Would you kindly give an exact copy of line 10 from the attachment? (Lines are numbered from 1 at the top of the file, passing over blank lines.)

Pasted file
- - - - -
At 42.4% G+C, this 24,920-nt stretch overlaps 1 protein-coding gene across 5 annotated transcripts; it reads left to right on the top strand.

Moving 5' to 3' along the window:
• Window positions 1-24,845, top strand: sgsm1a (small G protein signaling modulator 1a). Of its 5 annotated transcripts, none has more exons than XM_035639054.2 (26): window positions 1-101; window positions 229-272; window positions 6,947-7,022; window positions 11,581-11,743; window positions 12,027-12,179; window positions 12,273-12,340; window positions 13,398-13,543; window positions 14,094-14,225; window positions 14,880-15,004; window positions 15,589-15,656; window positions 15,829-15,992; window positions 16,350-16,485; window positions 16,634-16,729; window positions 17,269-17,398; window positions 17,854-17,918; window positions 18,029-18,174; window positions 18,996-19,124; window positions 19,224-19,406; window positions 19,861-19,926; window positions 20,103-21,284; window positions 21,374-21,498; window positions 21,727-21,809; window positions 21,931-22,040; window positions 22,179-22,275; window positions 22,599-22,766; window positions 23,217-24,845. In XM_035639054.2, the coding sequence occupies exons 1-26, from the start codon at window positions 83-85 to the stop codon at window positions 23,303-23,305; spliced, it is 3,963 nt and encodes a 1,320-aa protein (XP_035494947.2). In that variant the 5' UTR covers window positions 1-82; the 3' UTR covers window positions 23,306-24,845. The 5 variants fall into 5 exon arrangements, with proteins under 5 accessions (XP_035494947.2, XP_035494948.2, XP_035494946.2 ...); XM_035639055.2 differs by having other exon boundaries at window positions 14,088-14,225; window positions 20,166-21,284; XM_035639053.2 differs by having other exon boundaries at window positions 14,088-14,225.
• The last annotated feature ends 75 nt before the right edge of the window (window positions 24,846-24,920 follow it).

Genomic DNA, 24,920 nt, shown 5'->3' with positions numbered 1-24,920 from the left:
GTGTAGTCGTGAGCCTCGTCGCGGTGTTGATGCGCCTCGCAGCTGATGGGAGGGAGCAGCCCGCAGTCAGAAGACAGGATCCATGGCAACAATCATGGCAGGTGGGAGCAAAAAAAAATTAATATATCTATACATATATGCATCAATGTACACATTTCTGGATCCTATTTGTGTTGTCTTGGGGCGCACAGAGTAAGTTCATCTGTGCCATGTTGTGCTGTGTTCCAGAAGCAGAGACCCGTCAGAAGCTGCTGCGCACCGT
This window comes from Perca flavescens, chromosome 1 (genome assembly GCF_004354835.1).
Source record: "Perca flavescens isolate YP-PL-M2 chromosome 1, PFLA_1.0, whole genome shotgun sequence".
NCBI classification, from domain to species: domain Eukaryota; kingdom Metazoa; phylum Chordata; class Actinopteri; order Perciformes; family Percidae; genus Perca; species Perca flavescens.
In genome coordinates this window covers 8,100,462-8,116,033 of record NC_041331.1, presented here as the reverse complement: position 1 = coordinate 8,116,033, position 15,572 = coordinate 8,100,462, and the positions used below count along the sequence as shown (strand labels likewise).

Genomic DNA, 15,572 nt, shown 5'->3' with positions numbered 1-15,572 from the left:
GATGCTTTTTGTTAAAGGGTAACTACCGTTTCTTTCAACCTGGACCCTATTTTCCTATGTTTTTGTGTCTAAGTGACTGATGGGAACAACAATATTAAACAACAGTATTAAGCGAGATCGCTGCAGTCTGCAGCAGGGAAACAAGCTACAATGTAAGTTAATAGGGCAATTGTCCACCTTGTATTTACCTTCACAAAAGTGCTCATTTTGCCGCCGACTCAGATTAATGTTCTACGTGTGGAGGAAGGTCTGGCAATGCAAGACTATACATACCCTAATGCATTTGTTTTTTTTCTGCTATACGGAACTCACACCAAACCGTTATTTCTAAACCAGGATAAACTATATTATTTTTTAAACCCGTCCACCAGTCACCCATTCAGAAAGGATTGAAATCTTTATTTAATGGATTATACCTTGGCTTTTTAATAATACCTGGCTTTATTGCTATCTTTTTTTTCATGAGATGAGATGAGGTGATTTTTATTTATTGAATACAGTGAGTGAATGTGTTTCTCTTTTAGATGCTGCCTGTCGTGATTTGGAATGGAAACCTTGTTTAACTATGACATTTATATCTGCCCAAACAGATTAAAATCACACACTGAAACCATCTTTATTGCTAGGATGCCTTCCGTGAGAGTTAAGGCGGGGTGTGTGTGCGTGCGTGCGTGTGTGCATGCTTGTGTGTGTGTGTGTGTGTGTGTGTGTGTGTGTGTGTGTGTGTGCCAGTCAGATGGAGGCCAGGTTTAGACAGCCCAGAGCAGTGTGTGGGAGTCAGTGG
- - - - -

In genome coordinates this window covers 8,100,462-8,116,033 of record NC_041331.1, presented here as the reverse complement: position 1 = coordinate 8,116,033, position 15,572 = coordinate 8,100,462, and the positions used below count along the sequence as shown (strand labels likewise).